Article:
Jeramey Jannene
Eyes on Milwaukee

New Youth Prison Gains Plan Commission Approval

But some nearby residents oppose project, cite lack of area council member.

By - Dec 12th, 2022 07:07 pm
Proposed youth corrections facility at 7930 W. Clinton Ave. Rendering by BWBR Architects.

Proposed youth corrections facility at 7930 W. Clinton Ave. Rendering by BWBR Architects.

Depending on who you listen to, the proposal to develop a 32-bed youth incarceration facility on Milwaukee’s Northwest Side is a welcome plan to rehabilitate offenders closer to home and create jobs or a blighting influence that will bring crime and lower property values.

After a three-and-a-half-hour meeting Monday, the City Plan Commission sided with the former argument, giving the first design approval in the complicated, lengthy process of building a local replacement for the troubled Lincoln Hills youth prison. The Common Council must still approve the plan for a site near N. 76th St. and W. Good Hope Rd.

“I’m extremely proud of the presentation before you today,” said Wisconsin Department of Corrections (DOC) Secretary Kevin Carr in introducing the plan to the commission. He said the proposal would keep youth closer to home compared to the Lincoln Hills facility north of Wausau, enable the hiring of a more diverse workforce and improve rehabilitation outcomes by providing better programming and therapy for both inmates and their families.

State Senator Lena Taylor is the leading elected official behind the proposal. “This has not been quick and it has not been easy,” she told the commission.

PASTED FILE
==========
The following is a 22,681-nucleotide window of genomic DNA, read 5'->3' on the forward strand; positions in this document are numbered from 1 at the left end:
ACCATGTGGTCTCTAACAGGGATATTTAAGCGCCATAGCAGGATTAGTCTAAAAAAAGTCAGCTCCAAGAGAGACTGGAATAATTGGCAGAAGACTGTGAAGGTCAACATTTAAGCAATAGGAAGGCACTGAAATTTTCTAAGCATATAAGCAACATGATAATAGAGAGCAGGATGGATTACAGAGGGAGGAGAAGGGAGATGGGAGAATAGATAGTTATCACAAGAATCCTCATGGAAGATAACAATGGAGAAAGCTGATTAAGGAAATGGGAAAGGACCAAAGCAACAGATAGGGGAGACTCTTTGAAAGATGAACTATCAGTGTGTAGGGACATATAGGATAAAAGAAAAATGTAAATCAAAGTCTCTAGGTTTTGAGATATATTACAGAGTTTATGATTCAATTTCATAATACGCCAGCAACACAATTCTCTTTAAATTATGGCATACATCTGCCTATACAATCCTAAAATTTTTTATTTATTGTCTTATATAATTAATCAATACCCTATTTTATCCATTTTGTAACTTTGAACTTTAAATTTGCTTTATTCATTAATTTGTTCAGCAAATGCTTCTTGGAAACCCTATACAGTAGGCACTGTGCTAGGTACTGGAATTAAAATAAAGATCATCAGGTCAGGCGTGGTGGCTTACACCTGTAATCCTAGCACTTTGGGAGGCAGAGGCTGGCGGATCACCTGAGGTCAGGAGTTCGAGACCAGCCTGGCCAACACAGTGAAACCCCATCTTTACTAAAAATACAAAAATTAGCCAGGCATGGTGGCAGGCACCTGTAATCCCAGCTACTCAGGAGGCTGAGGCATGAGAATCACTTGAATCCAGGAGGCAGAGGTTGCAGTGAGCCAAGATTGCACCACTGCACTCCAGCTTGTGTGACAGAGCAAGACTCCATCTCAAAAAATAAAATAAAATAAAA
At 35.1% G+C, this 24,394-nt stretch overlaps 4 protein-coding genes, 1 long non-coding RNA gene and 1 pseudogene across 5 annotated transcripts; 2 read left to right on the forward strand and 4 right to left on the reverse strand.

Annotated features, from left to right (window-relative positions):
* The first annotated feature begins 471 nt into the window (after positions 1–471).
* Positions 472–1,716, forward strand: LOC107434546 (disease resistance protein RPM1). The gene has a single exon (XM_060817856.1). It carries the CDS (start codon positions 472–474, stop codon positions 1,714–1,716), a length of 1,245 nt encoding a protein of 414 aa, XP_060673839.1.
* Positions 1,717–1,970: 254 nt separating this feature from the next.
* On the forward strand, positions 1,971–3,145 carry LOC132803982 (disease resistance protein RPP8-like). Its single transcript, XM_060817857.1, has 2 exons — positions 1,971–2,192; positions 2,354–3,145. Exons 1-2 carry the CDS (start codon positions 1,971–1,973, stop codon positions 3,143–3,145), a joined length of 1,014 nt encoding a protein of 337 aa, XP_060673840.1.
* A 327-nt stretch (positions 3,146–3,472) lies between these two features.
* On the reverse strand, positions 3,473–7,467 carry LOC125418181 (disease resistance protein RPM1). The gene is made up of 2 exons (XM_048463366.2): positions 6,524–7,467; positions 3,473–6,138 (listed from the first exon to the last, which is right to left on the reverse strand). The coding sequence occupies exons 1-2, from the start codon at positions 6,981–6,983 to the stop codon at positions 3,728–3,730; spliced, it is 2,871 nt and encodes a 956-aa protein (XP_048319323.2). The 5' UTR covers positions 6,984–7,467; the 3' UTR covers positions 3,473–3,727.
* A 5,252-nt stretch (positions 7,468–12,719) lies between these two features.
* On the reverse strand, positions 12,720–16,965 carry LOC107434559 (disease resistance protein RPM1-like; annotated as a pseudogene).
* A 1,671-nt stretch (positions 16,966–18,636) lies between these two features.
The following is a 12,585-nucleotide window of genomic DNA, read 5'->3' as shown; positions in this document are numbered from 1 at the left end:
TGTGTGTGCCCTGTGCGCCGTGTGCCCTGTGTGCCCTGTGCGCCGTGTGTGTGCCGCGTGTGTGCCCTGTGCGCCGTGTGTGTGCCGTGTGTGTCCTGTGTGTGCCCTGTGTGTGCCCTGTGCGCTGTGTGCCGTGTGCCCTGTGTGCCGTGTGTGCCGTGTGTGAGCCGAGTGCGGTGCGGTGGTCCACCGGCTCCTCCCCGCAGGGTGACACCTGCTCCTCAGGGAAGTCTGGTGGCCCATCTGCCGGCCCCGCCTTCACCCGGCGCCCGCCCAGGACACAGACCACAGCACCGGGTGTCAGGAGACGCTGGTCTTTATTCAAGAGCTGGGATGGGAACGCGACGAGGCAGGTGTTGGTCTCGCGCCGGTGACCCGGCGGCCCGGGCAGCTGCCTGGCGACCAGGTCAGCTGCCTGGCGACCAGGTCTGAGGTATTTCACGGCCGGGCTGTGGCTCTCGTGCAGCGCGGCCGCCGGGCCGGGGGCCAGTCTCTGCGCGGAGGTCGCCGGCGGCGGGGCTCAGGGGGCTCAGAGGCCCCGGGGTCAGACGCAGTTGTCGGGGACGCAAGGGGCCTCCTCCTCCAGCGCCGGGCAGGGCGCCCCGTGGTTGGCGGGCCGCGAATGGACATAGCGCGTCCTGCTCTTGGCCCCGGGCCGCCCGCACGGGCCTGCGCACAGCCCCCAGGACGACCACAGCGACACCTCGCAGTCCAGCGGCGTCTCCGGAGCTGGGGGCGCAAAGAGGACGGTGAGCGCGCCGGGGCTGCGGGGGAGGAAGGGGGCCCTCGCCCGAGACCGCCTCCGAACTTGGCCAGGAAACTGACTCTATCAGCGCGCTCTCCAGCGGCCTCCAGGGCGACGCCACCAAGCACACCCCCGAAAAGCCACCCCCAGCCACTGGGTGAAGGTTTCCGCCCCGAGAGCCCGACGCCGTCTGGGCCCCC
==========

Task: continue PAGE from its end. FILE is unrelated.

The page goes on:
The new facility would be on a 6.6-acre site at 7930 W. Clinton Ave., located at the western edge of a dead-end street off of N. 76th St. The street, which would see its lighting upgraded by the state, is lined by commercial and industrial businesses. The property, once used as a vehicle emissions testing facility, is bordered to the west by a railroad line and buffered from neighboring properties by a wooded area.

The DOC would construct an approximately 72,000-square-foot building. At the rear, a 16-foot-tall wall would enclose an outdoor recreation area. A ring road would wrap the building, with a six-foot-tall, steel fence enclosing the portion of the road that borders the secured area.

Carr said that the facility operates like a school and the state is taking that seriously by downsizing the facility to 32 beds from the approximately 400 at Lincoln Hills. “It’s a best practice from looking at other facilities across the country that have done something similar. They recommend you don’t build something that is more than 32 beds,” he said, citing the staff-to-youth ratio and need to maintain a residential feel. “You can’t do that in a big institution that has 200 people in it.”